Learn to spot it. Upsells are everywhere, and the tactics travel companies use are more aggressive than ever. Sometimes they’re subtle, but often they are in your face. One discount carrier tries to sell you assigned seats by generating a pop-up on its site, warning that you could be separated from your loved ones on the plane if you don’t pony up the cash for a seat. That’s an upsell.

Run a worst-case scenario. What if you refuse? For the seat-assignment upsell, it’s not as bad as they make it look. If you’re traveling with young kids, they’ll probably find a way for you to sit together anyway. Or if you’re someone like Tworkowski, you’ll just be cold for a little while.

Say “no” — and let them know why. The upsell is successful only when it works. If enough people tell an airline, car rental company or cruise line that they’re not buying it, then it will stop. But it’s not enough to say “no.” You have to let the company know you’re not interested and why.

6 thoughts on “Is there a cure for the upselling epidemic?

  1. There are several ways of viewing and evaluating upsold components of a previous all-included bundle. Certainly having one price and no decisions as to what amenities are wanted is easy. Convenience has a price, however, when you essentially pay for things you don’t value. If the deconstructed product sold in pieces has fairly priced components, a purchaser could save money by purchasing only the components wanted.

    The problem is that prices are set not by cost to provide the components or by fairness, but rather as a way to extract maximum income. Let’s take the simple component: Make a seat reservation. The cost to provide this amenity is trivial. If the airline said you could make a seat reservation for $2, everyone would do it and the revenue would average $2 per seat. Raise the price to, say, $10 and many, but not all would buy it, but the per seat average payment would be considerably higher. At some price, the percentage of passengers who would pay some higher and higher fee would drop so low that total revenue declines. The sweet spot for total revenue is determined, and that is the price.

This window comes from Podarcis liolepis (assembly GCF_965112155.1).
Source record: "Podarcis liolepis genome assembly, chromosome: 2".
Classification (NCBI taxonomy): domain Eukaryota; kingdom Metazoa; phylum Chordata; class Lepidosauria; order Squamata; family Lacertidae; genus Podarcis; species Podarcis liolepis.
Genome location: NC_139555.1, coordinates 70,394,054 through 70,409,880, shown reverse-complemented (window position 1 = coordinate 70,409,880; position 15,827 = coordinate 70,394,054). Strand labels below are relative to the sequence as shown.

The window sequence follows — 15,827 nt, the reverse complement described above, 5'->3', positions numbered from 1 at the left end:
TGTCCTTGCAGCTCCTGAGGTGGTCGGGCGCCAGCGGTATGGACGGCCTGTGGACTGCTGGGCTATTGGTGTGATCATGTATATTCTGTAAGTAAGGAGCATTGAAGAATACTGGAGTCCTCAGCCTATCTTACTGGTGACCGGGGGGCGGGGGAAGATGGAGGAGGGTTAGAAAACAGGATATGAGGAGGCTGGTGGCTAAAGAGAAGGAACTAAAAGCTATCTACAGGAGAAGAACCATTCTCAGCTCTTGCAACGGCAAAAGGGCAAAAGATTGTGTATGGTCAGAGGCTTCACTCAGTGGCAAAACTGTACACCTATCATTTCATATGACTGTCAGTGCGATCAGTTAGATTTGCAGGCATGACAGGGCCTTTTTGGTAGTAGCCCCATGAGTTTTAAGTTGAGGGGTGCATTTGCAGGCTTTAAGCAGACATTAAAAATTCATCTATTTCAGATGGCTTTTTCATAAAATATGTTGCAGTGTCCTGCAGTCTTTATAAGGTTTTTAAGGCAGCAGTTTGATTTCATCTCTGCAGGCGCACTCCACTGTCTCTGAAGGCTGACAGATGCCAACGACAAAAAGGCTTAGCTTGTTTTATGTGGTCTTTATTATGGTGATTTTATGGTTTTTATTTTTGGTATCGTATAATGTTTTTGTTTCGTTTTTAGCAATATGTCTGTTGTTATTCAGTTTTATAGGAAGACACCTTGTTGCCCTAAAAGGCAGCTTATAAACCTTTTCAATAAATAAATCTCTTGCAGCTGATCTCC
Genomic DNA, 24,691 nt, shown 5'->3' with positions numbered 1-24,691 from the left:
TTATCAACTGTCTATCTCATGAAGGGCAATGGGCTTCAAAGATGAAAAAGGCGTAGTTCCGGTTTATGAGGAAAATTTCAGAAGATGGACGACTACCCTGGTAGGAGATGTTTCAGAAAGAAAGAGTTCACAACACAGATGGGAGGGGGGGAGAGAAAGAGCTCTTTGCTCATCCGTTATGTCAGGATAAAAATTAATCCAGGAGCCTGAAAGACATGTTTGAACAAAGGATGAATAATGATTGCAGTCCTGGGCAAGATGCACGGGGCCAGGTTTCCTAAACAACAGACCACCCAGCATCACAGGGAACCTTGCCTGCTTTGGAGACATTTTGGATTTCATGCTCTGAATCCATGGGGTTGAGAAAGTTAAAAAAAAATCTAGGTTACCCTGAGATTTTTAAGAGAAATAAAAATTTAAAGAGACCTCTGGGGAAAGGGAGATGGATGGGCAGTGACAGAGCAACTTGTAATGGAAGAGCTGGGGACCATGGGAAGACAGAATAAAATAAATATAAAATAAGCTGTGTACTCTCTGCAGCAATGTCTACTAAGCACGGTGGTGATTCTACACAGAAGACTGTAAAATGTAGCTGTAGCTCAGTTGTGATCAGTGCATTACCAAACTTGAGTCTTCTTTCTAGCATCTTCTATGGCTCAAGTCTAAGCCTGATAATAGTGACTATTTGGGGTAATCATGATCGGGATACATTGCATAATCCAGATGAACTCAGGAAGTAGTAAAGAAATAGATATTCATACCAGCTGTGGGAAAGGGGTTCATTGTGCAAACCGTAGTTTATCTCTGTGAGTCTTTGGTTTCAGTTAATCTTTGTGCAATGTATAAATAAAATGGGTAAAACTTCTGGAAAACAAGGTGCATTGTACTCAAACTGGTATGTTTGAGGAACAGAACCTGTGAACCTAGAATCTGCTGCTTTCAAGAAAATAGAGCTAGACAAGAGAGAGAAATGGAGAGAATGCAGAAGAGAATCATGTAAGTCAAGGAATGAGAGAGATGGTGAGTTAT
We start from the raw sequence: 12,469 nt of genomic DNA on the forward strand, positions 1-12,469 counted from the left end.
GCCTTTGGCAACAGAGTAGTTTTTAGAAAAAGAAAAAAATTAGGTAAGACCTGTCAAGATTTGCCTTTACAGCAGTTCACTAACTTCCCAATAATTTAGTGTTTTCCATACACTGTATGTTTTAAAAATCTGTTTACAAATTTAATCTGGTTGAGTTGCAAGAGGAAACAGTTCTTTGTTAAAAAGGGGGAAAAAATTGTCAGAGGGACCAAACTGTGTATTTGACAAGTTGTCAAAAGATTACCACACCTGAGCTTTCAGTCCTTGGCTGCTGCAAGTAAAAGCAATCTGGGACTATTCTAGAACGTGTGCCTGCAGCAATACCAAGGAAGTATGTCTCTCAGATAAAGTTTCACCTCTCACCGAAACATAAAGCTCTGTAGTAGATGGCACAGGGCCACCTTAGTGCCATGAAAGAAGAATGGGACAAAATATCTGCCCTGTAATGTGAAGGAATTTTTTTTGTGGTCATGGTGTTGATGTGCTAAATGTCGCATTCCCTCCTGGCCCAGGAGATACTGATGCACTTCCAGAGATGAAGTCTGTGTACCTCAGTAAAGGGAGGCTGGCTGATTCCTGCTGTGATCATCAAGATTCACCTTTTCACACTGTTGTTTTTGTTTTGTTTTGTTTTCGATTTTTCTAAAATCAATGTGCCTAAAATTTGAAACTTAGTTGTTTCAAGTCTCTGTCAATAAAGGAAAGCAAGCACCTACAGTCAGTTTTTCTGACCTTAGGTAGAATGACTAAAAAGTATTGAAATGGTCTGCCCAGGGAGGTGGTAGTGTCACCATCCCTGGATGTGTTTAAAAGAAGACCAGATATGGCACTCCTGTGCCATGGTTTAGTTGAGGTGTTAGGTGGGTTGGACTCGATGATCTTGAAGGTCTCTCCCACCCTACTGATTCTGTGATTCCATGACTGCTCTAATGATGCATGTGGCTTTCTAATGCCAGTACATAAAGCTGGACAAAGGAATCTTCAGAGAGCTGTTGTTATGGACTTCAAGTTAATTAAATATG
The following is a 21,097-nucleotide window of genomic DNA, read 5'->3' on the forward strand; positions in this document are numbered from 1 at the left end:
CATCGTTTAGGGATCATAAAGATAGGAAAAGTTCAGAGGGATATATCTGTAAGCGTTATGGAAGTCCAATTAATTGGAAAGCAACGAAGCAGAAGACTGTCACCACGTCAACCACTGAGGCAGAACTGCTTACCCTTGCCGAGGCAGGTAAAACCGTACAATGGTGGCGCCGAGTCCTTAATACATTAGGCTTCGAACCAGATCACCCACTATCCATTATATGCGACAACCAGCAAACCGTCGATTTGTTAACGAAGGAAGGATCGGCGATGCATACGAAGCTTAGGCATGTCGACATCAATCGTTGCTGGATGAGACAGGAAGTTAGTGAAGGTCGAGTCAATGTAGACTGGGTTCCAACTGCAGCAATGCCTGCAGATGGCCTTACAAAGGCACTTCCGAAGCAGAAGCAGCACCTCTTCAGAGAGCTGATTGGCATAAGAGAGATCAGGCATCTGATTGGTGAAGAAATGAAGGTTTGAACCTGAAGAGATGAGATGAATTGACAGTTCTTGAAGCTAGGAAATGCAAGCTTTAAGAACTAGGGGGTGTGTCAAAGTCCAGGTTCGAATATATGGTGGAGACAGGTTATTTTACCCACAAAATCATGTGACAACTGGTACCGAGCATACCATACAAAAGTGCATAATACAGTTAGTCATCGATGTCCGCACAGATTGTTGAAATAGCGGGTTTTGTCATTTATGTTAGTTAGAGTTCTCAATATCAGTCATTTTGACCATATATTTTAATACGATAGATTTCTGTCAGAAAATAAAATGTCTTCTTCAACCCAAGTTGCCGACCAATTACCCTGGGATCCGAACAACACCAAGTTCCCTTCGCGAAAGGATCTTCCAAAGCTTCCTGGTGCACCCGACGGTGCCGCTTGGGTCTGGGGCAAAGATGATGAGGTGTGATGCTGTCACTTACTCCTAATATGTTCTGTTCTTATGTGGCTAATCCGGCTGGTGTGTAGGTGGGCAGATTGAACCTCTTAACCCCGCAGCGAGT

In other words, the airline works its marketing and computers to set the add-on price at the most that the market will bear, regardless of the production cost of the add-on, resulting in maximum revenue total. Should a sandwich cost $3 or $10 or $11? You can be sure that it will eventually cost the most that the market will bear. And the passengers who don’t want to pay $10 for a $3 value sandwich will be annoyed, quite rightfully, but also quite futilely. There is no competing sandwich seller on a plane.

    1. Yes. I would be interesting to know how much it actually costs to load and unload a bag on each flight. And how much it would cost per gallon to have your gas pumped by an employee. And, especially, how much it would cost a rental car company to insure your car.

    2. It is also interesting that since airlines have moved away from cash payments on the plane how rapidly the prices for the offered products increased.

      Alcohol used to be $5 a drink on many airlines (Southwest still charges that amount. Hooray Southwest!). That was easy to pay for with a $5 bill. Now, drink prices are all over the place with many airlines charging prices like $8.99 for that same $5 beer or $14.98 for the small bottle of wine.

      1. And most airlines have gone cash free, so you pay with your credit/debit card, which they figure is easier to swallow.

  2. Upselling has advantages and disadvantages for both parties and has been going on for ages. Even Jesus, after he distributed fishes to the crowd, asked, “You guys want loaves with that?”